And lastly, Lucky Cupcakes will be combining efforts with John Ward Fine Coffee at 503 Baker Street. The cupcakes made from scratch using only premium ingredients will now go great along side a hot cup of coffee at the busy corner shop.
A new yoga studio that has several local teachers of differing disciplines collaborating in one location – The Loft is open.
Located at 207, 601 Front St, The Loft is a clean and open space, says instructor Christine Oakley. She shares what one student had to say about practicing yoga in the new space.
“I very much like the traditional feel of the space and it is a playful place that allows for growth and exploration of energy flow,” she relays. “It is called The Loft as I think it aspires for the highest in ourselves and others.”
Jenna Arpita Shea, Anna Topf, Elissa Gumushel, Jordan Davignon, Brittanya Beddington and Oakley will each bring their own flavour of yoga, lifestyle, and being as they offer classes at The Loft. Postural alignment and massage will also be offered by Topf, a kinesiologist as well as massage by Davignon.
All involved are particularly pleased with their collaborative efforts, promoting each other, united in a passion for yoga.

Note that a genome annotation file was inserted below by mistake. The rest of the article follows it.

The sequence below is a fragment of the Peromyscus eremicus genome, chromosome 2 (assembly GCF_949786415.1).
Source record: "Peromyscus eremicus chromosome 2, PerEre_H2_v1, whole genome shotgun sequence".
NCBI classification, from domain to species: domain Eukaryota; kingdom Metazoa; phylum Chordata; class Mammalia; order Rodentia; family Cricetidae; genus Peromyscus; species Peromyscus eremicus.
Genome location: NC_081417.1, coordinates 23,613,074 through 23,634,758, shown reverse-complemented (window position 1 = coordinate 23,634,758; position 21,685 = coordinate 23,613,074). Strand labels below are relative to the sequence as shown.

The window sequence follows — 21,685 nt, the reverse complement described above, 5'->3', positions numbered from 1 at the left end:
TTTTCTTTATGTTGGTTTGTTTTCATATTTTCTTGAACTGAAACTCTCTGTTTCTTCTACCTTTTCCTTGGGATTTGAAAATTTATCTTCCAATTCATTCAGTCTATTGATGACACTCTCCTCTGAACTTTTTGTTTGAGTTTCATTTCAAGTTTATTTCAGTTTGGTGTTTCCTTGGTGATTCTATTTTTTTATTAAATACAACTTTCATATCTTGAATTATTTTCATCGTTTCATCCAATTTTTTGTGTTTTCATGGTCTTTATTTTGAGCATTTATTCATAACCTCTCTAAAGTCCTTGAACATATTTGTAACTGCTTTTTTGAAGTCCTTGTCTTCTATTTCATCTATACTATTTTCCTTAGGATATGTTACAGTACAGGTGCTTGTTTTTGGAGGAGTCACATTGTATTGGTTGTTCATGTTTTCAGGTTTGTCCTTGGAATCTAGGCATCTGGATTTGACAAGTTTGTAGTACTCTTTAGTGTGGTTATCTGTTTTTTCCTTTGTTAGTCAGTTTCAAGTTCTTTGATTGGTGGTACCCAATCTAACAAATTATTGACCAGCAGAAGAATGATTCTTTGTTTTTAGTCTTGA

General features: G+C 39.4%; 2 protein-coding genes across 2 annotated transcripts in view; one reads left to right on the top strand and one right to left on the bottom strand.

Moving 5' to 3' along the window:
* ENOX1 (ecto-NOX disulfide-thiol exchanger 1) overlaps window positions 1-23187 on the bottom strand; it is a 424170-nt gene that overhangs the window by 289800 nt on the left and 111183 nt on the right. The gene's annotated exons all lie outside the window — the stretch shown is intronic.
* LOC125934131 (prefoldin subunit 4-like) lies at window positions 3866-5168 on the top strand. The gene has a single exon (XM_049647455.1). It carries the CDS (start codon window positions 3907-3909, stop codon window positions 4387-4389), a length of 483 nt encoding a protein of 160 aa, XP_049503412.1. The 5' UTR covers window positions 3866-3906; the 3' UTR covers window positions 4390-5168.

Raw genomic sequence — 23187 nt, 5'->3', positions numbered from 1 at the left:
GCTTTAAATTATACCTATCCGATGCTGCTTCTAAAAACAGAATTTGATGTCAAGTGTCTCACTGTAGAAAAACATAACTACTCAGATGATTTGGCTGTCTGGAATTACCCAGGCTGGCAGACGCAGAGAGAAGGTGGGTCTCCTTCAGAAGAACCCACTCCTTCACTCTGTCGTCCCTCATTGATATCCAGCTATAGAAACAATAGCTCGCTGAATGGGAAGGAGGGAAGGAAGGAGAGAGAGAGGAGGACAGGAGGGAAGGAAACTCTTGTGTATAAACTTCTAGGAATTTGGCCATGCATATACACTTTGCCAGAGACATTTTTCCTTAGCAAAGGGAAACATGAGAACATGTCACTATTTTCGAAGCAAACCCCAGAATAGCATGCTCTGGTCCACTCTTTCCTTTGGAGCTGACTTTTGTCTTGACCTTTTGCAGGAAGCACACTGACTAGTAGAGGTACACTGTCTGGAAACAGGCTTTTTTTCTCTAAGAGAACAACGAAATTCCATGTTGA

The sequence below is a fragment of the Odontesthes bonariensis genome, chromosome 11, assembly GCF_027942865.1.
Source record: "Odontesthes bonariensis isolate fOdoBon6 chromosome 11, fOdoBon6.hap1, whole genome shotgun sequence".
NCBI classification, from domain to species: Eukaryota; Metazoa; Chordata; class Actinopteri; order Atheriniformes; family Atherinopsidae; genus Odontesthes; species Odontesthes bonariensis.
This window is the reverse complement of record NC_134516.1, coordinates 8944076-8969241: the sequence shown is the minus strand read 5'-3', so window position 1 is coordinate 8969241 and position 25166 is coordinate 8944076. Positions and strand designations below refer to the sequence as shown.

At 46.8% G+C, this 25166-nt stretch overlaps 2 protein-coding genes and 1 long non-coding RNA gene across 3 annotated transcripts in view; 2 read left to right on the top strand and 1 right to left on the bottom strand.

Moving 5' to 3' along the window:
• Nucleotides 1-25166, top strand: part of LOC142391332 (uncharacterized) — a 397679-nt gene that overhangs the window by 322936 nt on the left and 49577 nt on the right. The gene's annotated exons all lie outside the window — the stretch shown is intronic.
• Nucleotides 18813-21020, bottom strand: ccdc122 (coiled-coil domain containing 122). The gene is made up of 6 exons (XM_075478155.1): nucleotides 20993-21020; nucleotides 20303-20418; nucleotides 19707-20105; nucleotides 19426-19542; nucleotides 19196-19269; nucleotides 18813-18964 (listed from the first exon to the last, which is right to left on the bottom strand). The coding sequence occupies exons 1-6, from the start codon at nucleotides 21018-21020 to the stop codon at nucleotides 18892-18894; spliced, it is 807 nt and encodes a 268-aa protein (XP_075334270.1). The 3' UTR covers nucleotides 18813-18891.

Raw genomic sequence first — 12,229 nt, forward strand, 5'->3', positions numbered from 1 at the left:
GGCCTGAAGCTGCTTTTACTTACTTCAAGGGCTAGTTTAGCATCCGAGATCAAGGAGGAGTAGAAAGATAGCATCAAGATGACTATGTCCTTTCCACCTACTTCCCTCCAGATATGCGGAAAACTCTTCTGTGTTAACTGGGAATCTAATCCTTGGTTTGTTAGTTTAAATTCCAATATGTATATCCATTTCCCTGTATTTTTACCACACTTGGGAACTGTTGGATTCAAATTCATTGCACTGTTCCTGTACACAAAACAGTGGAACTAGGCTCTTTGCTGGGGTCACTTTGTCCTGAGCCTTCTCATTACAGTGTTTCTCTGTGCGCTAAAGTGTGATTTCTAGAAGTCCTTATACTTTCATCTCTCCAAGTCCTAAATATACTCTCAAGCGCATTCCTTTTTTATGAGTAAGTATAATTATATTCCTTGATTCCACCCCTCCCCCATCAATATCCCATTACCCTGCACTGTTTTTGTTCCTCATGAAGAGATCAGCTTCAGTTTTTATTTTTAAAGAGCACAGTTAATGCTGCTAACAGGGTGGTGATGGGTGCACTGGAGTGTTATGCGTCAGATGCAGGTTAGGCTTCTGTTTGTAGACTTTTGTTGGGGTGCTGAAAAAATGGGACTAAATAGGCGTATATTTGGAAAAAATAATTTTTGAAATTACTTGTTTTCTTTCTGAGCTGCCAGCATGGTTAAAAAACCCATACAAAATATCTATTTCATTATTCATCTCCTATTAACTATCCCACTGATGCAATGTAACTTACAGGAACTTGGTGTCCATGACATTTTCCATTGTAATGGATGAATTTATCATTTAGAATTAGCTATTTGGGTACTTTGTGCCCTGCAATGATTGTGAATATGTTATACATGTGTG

“We make decisions for the greatest good, contributing each of our own strengths and offering support to each other when possible. I see us as individuals standing shoulder to shoulder,” says Oakley. “Jenna likened each of us to the posts of a tipi, grounded and separate individuals coming together to hold the space and the structure.”
The Loft offers drop-in classes six days a week on a sliding scale “so that yoga is more accessible to our whole community,” says Oakley. Passes are available which practitioners can use for all instructors on site. The vision includes giving back to the community as well, so a portion of profits goes to local non-profit organizations.
“It isn’t just about coming to a class, working the body, then going home,” Oakley says. “Part of our vision is to bring people together through the practice of yoga.”
Open as of May 1st, a schedule for The Loft can be found at theyogaloft.org